Warning to any "PC" types out there who are unfamiliar with subtle humor: the following article was written slightly "tongue-in-cheek" but in a lighthearted manner, and should be taken in the spirit in which it was meant.
On the Establishment of a Holiday to Honor Our Esteemed Ruthenian-American Fellow Citizens
Know thyself. Nothing in excess.
Unless you're familiar with little-known cultures in Eastern Europe, you're probably wondering who the Ruthenians are. They are Russians living around the eastern Carpathian Mountains who speak Ukranian and for the most part are Catholic. Some of them settled in America, and this article concerns those who made the long journey across the Atlantic and their descendants. From what I can tell, most of the new arrivals ended up in the urban Northeast, notably in Pittsburgh, but I'll bet there are quite a few in Chicago too. As a matter of fact, I met one of them at a party. He happens to be a professional accordion player. Yeah, I'm sure that's probably an ethnic stereotype, so I should hasten to point out that not all Ruthenians are musicians, and for that matter, there's nothing wrong with making one's living by playing the accordion anyway.
I don't know of any famous Ruthenian-Americans (unless of course my accordion-playing acquaintance has made it big in the folk music circuit) but there probably are some. In any case, I'm sure some American soldiers have been of Ruthenian descent, so one could say that their stalwart service played a part in guarding against the Soviet menace during the Cold War, if not for which we might all have ended up standing in line for rationed toilet paper just like their brethren who remained in Eastern Europe. And I think it's high time that we honored the accomplishments of the Ruthenian-Americans who have thus far been ignored by an indifferent public. It's also a fair bet that some of them were given a hard time when they were fresh off the boat by people who thought their accents sounded funny, so we need an occasion to keep in mind their trials and tribulations over the years. In order to redress this woeful lack, there is an urgent need to designate a place in our calendar to celebrate Ruthenian culture and their unique and vital contributions to America. Since I have been unable to find any agency or authority which specifies when new ethnic holidays get to be, I suppose it's first come, first serve.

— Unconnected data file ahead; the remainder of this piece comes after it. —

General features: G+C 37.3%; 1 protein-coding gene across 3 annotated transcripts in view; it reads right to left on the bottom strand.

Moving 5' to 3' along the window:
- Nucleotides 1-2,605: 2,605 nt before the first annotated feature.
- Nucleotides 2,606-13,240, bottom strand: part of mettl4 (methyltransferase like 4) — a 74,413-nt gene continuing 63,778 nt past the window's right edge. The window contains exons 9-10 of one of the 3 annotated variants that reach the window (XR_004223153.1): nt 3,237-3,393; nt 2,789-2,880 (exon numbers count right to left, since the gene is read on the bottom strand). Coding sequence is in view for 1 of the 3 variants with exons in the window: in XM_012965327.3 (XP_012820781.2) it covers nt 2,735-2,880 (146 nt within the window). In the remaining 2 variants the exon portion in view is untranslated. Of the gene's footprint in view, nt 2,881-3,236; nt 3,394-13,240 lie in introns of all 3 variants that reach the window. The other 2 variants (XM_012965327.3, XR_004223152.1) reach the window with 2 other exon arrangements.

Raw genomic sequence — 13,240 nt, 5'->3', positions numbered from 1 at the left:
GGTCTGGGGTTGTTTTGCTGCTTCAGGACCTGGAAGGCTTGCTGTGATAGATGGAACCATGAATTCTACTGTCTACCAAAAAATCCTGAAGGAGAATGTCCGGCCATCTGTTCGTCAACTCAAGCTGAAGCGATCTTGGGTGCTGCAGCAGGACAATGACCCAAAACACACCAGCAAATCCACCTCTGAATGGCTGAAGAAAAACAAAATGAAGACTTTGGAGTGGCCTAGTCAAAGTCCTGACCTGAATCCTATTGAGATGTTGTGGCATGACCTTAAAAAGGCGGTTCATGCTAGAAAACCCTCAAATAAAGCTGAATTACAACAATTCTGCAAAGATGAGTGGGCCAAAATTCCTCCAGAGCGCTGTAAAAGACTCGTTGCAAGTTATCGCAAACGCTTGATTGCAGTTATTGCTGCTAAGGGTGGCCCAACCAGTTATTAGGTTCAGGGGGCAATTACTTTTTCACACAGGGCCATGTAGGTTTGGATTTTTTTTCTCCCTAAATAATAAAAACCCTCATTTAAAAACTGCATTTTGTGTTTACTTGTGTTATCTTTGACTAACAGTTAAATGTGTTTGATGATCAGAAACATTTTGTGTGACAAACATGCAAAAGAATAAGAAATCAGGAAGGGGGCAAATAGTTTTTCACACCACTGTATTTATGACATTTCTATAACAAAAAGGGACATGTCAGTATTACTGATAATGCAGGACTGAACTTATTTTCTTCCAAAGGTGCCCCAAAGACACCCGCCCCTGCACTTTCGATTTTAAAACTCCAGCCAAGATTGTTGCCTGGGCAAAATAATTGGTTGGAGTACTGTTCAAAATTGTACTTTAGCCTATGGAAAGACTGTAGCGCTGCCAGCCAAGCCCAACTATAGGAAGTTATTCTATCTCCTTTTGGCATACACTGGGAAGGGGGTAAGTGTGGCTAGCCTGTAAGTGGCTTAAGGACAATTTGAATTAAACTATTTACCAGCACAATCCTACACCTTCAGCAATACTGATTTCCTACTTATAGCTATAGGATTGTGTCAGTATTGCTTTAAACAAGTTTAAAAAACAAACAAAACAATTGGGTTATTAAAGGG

Therefore, I hereby proclaim that henceforth, January will be known forevermore as Ruthenian-American History Month. As far as I know, January hasn't been taken yet, and as they say in the commercials, act now because supplies are limited. Besides, oompah bands (complete with accordions, of course) and pierogis are a pretty darn good way to start the year.
While we're at it, I would also like to propose Amish Pride Month, Appenzeller Cultural Month, Circassian Remembrance Month, Lappish History Month, and Volhynian Memorial Month. I haven't decided what months these are going to be, so if anyone has suggestions about what time of year seems especially appropriate, feel free to drop me a line.
If you happen to be a Ruthenian yourself and are interested in cultural resources, you may wish to check out The Carpathian Connection and the Lemko page.
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